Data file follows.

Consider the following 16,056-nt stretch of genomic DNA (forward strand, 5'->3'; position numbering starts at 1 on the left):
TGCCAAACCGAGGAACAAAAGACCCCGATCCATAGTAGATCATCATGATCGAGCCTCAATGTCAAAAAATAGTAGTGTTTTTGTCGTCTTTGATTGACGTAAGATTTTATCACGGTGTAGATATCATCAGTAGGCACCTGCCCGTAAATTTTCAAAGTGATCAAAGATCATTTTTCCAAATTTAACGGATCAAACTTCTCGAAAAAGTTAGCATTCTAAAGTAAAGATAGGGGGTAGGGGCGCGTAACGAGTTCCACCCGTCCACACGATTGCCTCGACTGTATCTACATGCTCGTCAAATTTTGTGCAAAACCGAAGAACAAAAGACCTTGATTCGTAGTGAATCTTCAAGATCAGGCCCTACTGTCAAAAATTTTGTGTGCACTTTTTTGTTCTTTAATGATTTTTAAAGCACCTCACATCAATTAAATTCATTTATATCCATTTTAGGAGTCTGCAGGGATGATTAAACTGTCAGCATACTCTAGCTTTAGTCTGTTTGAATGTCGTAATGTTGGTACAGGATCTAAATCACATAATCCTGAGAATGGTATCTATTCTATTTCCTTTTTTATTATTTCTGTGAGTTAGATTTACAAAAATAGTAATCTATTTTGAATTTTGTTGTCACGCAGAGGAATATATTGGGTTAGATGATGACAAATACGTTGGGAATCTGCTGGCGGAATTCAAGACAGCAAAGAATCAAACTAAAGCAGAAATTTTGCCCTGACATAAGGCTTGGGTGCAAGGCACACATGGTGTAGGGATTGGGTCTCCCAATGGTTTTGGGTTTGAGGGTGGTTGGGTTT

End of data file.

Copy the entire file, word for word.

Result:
Consider the following 16,056-nt stretch of genomic DNA (forward strand, 5'->3'; position numbering starts at 1 on the left):
TGCCAAACCGAGGAACAAAAGACCCCGATCCATAGTAGATCATCATGATCGAGCCTCAATGTCAAAAAATAGTAGTGTTTTTGTCGTCTTTGATTGACGTAAGATTTTATCACGGTGTAGATATCATCAGTAGGCACCTGCCCGTAAATTTTCAAAGTGATCAAAGATCATTTTTCCAAATTTAACGGATCAAACTTCTCGAAAAAGTTAGCATTCTAAAGTAAAGATAGGGGGTAGGGGCGCGTAACGAGTTCCACCCGTCCACACGATTGCCTCGACTGTATCTACATGCTCGTCAAATTTTGTGCAAAACCGAAGAACAAAAGACCTTGATTCGTAGTGAATCTTCAAGATCAGGCCCTACTGTCAAAAATTTTGTGTGCACTTTTTTGTTCTTTAATGATTTTTAAAGCACCTCACATCAATTAAATTCATTTATATCCATTTTAGGAGTCTGCAGGGATGATTAAACTGTCAGCATACTCTAGCTTTAGTCTGTTTGAATGTCGTAATGTTGGTACAGGATCTAAATCACATAATCCTGAGAATGGTATCTATTCTATTTCCTTTTTTATTATTTCTGTGAGTTAGATTTACAAAAATAGTAATCTATTTTGAATTTTGTTGTCACGCAGAGGAATATATTGGGTTAGATGATGACAAATACGTTGGGAATCTGCTGGCGGAATTCAAGACAGCAAAGAATCAAACTAAAGCAGAAATTTTGCCCTGACATAAGGCTTGGGTGCAAGGCACACATGGTGTAGGGATTGGGTCTCCCAATGGTTTTGGGTTTGAGGGTGGTTGGGTTT